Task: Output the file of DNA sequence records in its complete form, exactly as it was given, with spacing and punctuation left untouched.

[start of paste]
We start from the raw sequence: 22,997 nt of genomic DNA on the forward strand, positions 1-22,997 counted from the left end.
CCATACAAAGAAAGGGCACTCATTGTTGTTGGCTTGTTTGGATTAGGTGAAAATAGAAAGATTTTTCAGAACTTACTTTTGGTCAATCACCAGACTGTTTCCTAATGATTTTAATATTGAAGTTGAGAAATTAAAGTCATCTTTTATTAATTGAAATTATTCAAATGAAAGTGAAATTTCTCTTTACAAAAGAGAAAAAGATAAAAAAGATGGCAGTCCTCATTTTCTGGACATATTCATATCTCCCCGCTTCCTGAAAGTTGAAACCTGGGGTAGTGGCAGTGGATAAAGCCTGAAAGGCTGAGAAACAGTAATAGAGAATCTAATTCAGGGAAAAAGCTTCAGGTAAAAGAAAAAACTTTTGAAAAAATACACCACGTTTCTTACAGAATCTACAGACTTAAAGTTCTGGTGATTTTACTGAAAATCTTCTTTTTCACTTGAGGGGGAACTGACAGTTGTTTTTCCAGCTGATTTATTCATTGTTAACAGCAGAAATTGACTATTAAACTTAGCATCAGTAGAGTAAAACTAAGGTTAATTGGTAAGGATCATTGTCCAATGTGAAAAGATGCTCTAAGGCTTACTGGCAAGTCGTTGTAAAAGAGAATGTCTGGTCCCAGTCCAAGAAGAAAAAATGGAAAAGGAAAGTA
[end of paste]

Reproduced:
We start from the raw sequence: 22,997 nt of genomic DNA on the forward strand, positions 1-22,997 counted from the left end.
CCATACAAAGAAAGGGCACTCATTGTTGTTGGCTTGTTTGGATTAGGTGAAAATAGAAAGATTTTTCAGAACTTACTTTTGGTCAATCACCAGACTGTTTCCTAATGATTTTAATATTGAAGTTGAGAAATTAAAGTCATCTTTTATTAATTGAAATTATTCAAATGAAAGTGAAATTTCTCTTTACAAAAGAGAAAAAGATAAAAAAGATGGCAGTCCTCATTTTCTGGACATATTCATATCTCCCCGCTTCCTGAAAGTTGAAACCTGGGGTAGTGGCAGTGGATAAAGCCTGAAAGGCTGAGAAACAGTAATAGAGAATCTAATTCAGGGAAAAAGCTTCAGGTAAAAGAAAAAACTTTTGAAAAAATACACCACGTTTCTTACAGAATCTACAGACTTAAAGTTCTGGTGATTTTACTGAAAATCTTCTTTTTCACTTGAGGGGGAACTGACAGTTGTTTTTCCAGCTGATTTATTCATTGTTAACAGCAGAAATTGACTATTAAACTTAGCATCAGTAGAGTAAAACTAAGGTTAATTGGTAAGGATCATTGTCCAATGTGAAAAGATGCTCTAAGGCTTACTGGCAAGTCGTTGTAAAAGAGAATGTCTGGTCCCAGTCCAAGAAGAAAAAATGGAAAAGGAAAGTA